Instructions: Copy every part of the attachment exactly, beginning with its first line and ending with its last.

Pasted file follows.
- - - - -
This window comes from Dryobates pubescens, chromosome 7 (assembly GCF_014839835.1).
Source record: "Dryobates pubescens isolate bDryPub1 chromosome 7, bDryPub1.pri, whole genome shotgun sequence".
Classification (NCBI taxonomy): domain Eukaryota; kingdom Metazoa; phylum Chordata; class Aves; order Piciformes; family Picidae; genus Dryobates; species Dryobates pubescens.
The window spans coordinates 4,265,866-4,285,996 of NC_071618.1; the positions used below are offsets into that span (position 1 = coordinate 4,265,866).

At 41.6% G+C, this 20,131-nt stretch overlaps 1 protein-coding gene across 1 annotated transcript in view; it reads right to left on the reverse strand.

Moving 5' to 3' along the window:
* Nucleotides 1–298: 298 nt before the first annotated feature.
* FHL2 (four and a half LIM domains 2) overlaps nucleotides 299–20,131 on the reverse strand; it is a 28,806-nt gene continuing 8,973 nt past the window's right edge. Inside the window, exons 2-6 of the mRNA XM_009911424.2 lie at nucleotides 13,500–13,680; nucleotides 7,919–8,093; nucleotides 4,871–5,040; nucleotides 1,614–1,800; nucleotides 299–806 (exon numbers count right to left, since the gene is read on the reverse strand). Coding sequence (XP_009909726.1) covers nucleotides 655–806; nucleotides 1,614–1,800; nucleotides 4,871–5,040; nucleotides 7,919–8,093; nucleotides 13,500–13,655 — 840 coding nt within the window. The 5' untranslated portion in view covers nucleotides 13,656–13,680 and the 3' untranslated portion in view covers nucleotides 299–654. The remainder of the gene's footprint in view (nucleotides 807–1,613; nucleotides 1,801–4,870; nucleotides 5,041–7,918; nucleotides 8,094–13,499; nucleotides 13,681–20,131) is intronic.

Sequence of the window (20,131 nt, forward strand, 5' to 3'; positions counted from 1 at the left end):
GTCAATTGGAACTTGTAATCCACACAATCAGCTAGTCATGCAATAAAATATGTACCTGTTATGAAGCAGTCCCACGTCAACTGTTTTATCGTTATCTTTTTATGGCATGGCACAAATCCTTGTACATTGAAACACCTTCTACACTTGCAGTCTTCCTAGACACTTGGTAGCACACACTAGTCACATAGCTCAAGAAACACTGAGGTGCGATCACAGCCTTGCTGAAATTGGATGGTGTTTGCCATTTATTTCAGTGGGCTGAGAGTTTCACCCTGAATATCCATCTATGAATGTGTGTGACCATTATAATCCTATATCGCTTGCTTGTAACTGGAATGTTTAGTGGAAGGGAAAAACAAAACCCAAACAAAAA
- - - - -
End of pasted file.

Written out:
This window comes from Dryobates pubescens, chromosome 7 (assembly GCF_014839835.1).
Source record: "Dryobates pubescens isolate bDryPub1 chromosome 7, bDryPub1.pri, whole genome shotgun sequence".
Classification (NCBI taxonomy): domain Eukaryota; kingdom Metazoa; phylum Chordata; class Aves; order Piciformes; family Picidae; genus Dryobates; species Dryobates pubescens.
The window spans coordinates 4,265,866-4,285,996 of NC_071618.1; the positions used below are offsets into that span (position 1 = coordinate 4,265,866).

At 41.6% G+C, this 20,131-nt stretch overlaps 1 protein-coding gene across 1 annotated transcript in view; it reads right to left on the reverse strand.

Moving 5' to 3' along the window:
* Nucleotides 1–298: 298 nt before the first annotated feature.
* FHL2 (four and a half LIM domains 2) overlaps nucleotides 299–20,131 on the reverse strand; it is a 28,806-nt gene continuing 8,973 nt past the window's right edge. Inside the window, exons 2-6 of the mRNA XM_009911424.2 lie at nucleotides 13,500–13,680; nucleotides 7,919–8,093; nucleotides 4,871–5,040; nucleotides 1,614–1,800; nucleotides 299–806 (exon numbers count right to left, since the gene is read on the reverse strand). Coding sequence (XP_009909726.1) covers nucleotides 655–806; nucleotides 1,614–1,800; nucleotides 4,871–5,040; nucleotides 7,919–8,093; nucleotides 13,500–13,655 — 840 coding nt within the window. The 5' untranslated portion in view covers nucleotides 13,656–13,680 and the 3' untranslated portion in view covers nucleotides 299–654. The remainder of the gene's footprint in view (nucleotides 807–1,613; nucleotides 1,801–4,870; nucleotides 5,041–7,918; nucleotides 8,094–13,499; nucleotides 13,681–20,131) is intronic.

Sequence of the window (20,131 nt, forward strand, 5' to 3'; positions counted from 1 at the left end):
GTCAATTGGAACTTGTAATCCACACAATCAGCTAGTCATGCAATAAAATATGTACCTGTTATGAAGCAGTCCCACGTCAACTGTTTTATCGTTATCTTTTTATGGCATGGCACAAATCCTTGTACATTGAAACACCTTCTACACTTGCAGTCTTCCTAGACACTTGGTAGCACACACTAGTCACATAGCTCAAGAAACACTGAGGTGCGATCACAGCCTTGCTGAAATTGGATGGTGTTTGCCATTTATTTCAGTGGGCTGAGAGTTTCACCCTGAATATCCATCTATGAATGTGTGTGACCATTATAATCCTATATCGCTTGCTTGTAACTGGAATGTTTAGTGGAAGGGAAAAACAAAACCCAAACAAAAA